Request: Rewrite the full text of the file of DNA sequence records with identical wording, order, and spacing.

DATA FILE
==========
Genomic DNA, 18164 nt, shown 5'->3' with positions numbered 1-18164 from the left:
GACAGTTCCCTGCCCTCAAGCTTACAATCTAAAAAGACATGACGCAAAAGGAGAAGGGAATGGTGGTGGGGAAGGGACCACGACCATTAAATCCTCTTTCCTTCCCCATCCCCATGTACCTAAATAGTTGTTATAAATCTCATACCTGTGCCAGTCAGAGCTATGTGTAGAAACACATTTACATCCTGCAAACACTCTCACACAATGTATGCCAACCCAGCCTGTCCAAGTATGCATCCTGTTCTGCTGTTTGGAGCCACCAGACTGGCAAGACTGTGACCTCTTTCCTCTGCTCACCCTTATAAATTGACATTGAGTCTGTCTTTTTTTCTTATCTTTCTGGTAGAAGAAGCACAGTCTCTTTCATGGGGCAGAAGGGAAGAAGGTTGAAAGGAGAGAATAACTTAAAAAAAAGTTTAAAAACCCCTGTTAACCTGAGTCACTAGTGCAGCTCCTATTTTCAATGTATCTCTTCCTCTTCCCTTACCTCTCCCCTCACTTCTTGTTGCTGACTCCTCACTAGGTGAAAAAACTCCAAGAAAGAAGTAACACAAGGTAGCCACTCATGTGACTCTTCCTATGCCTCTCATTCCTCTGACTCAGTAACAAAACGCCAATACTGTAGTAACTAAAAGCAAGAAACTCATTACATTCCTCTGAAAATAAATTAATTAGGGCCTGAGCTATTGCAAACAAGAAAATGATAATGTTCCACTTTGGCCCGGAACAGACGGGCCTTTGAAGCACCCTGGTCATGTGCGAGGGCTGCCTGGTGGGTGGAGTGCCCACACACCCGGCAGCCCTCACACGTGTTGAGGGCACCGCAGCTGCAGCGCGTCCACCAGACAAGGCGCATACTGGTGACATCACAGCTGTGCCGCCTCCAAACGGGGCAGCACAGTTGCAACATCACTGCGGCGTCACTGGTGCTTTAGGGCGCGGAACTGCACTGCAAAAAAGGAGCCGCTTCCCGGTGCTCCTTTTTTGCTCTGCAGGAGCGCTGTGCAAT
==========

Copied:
Genomic DNA, 18164 nt, shown 5'->3' with positions numbered 1-18164 from the left:
GACAGTTCCCTGCCCTCAAGCTTACAATCTAAAAAGACATGACGCAAAAGGAGAAGGGAATGGTGGTGGGGAAGGGACCACGACCATTAAATCCTCTTTCCTTCCCCATCCCCATGTACCTAAATAGTTGTTATAAATCTCATACCTGTGCCAGTCAGAGCTATGTGTAGAAACACATTTACATCCTGCAAACACTCTCACACAATGTATGCCAACCCAGCCTGTCCAAGTATGCATCCTGTTCTGCTGTTTGGAGCCACCAGACTGGCAAGACTGTGACCTCTTTCCTCTGCTCACCCTTATAAATTGACATTGAGTCTGTCTTTTTTTCTTATCTTTCTGGTAGAAGAAGCACAGTCTCTTTCATGGGGCAGAAGGGAAGAAGGTTGAAAGGAGAGAATAACTTAAAAAAAAGTTTAAAAACCCCTGTTAACCTGAGTCACTAGTGCAGCTCCTATTTTCAATGTATCTCTTCCTCTTCCCTTACCTCTCCCCTCACTTCTTGTTGCTGACTCCTCACTAGGTGAAAAAACTCCAAGAAAGAAGTAACACAAGGTAGCCACTCATGTGACTCTTCCTATGCCTCTCATTCCTCTGACTCAGTAACAAAACGCCAATACTGTAGTAACTAAAAGCAAGAAACTCATTACATTCCTCTGAAAATAAATTAATTAGGGCCTGAGCTATTGCAAACAAGAAAATGATAATGTTCCACTTTGGCCCGGAACAGACGGGCCTTTGAAGCACCCTGGTCATGTGCGAGGGCTGCCTGGTGGGTGGAGTGCCCACACACCCGGCAGCCCTCACACGTGTTGAGGGCACCGCAGCTGCAGCGCGTCCACCAGACAAGGCGCATACTGGTGACATCACAGCTGTGCCGCCTCCAAACGGGGCAGCACAGTTGCAACATCACTGCGGCGTCACTGGTGCTTTAGGGCGCGGAACTGCACTGCAAAAAAGGAGCCGCTTCCCGGTGCTCCTTTTTTGCTCTGCAGGAGCGCTGTGCAAT